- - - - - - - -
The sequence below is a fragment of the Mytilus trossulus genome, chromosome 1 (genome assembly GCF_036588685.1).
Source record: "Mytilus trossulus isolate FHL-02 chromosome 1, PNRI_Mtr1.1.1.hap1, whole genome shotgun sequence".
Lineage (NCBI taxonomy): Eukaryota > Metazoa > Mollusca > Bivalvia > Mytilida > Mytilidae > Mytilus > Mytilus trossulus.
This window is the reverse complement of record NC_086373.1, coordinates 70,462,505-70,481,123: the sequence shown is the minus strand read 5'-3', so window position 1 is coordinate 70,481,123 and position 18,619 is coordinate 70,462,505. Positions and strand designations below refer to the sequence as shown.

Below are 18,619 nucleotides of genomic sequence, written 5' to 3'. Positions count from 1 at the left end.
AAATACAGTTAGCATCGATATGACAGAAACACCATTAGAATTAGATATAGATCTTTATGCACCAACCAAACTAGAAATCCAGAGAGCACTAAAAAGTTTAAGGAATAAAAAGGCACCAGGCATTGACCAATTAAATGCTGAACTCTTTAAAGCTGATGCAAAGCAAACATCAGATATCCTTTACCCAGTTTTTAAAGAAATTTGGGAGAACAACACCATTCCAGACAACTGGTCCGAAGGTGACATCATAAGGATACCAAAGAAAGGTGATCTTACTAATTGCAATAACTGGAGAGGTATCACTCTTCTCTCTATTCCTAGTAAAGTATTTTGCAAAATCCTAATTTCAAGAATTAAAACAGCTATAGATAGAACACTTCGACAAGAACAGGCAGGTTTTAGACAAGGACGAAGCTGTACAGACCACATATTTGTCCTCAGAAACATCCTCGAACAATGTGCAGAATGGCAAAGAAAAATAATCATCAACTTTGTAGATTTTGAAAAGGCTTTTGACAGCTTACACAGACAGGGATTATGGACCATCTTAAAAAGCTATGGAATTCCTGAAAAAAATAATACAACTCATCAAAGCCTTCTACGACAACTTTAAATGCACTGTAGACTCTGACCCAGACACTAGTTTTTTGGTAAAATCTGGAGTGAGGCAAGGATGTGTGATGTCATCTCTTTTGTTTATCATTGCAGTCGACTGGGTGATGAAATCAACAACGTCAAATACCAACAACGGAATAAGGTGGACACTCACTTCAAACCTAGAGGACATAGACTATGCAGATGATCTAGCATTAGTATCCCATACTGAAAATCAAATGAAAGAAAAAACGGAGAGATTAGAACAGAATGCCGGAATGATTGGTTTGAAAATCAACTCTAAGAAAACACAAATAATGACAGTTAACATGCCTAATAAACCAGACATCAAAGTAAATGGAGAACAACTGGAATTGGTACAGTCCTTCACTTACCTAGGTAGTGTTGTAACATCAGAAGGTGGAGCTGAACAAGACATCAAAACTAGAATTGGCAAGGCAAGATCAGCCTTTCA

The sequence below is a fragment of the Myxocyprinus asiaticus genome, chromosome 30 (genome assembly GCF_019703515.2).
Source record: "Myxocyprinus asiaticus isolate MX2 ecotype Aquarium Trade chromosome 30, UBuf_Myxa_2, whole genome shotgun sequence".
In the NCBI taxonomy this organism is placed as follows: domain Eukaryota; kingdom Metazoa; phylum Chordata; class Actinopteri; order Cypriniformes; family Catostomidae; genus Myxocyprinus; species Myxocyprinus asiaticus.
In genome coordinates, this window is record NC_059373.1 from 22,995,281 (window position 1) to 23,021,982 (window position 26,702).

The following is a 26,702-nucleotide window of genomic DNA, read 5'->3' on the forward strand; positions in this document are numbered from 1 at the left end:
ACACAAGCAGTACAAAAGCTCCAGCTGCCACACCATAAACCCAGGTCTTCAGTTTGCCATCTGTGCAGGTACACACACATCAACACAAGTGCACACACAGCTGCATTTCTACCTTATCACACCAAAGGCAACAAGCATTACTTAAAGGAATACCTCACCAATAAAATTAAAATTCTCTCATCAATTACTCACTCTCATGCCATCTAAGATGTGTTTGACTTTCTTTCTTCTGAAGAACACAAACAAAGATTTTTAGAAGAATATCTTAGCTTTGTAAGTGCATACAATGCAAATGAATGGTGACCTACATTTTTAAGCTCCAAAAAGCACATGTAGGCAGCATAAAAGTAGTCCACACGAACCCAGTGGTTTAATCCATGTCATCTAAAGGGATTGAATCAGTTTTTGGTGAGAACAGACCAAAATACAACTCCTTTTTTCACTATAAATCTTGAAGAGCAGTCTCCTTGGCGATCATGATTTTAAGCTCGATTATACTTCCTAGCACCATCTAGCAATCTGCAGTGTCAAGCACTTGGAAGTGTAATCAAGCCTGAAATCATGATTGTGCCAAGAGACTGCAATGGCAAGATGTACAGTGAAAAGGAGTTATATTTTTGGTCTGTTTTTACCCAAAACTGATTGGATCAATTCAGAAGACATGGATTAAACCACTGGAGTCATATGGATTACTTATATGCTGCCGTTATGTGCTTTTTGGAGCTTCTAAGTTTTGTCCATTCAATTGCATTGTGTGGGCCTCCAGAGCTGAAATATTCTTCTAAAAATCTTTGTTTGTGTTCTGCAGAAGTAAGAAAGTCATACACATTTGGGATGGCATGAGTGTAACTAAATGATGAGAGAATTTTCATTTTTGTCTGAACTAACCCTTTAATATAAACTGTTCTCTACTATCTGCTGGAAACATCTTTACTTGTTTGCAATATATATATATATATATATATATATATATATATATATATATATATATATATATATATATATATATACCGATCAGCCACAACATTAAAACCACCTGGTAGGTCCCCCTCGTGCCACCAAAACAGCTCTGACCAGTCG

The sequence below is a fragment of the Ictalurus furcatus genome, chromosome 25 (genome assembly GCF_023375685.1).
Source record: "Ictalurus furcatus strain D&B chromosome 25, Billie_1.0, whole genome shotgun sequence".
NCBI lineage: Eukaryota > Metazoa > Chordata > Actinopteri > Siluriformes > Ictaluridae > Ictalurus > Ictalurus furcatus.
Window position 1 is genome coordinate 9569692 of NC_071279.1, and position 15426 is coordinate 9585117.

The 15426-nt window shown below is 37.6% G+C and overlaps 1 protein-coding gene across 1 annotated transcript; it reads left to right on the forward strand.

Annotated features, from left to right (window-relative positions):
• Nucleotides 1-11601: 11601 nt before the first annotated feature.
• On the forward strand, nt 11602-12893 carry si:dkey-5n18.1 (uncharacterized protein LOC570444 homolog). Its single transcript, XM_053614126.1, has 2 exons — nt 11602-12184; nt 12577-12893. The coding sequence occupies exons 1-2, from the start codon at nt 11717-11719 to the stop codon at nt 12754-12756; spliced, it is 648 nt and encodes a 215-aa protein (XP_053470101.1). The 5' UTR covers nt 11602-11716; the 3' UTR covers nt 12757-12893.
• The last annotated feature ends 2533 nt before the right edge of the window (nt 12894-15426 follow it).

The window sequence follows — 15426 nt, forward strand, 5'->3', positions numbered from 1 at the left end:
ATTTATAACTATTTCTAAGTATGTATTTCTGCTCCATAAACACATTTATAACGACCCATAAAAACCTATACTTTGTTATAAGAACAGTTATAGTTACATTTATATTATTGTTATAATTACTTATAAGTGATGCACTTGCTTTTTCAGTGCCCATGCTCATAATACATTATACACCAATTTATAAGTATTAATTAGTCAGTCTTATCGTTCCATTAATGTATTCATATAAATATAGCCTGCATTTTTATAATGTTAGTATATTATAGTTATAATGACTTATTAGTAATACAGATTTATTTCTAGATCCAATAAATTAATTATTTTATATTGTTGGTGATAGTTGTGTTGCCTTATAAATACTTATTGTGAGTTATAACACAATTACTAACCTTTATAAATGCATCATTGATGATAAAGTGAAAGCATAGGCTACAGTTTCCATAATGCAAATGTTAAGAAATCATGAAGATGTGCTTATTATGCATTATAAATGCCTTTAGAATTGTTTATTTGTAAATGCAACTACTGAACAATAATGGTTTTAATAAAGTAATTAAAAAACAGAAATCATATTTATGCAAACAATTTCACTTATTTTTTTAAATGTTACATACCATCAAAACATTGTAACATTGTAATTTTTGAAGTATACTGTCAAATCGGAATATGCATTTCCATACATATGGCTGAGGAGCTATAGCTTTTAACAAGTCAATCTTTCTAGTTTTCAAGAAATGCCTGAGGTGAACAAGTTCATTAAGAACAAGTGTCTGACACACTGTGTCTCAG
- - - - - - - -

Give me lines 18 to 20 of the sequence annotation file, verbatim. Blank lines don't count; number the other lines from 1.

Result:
Annotated features, from left to right (window-relative positions):
• Nucleotides 1-11601: 11601 nt before the first annotated feature.
• On the forward strand, nt 11602-12893 carry si:dkey-5n18.1 (uncharacterized protein LOC570444 homolog). Its single transcript, XM_053614126.1, has 2 exons — nt 11602-12184; nt 12577-12893. The coding sequence occupies exons 1-2, from the start codon at nt 11717-11719 to the stop codon at nt 12754-12756; spliced, it is 648 nt and encodes a 215-aa protein (XP_053470101.1). The 5' UTR covers nt 11602-11716; the 3' UTR covers nt 12757-12893.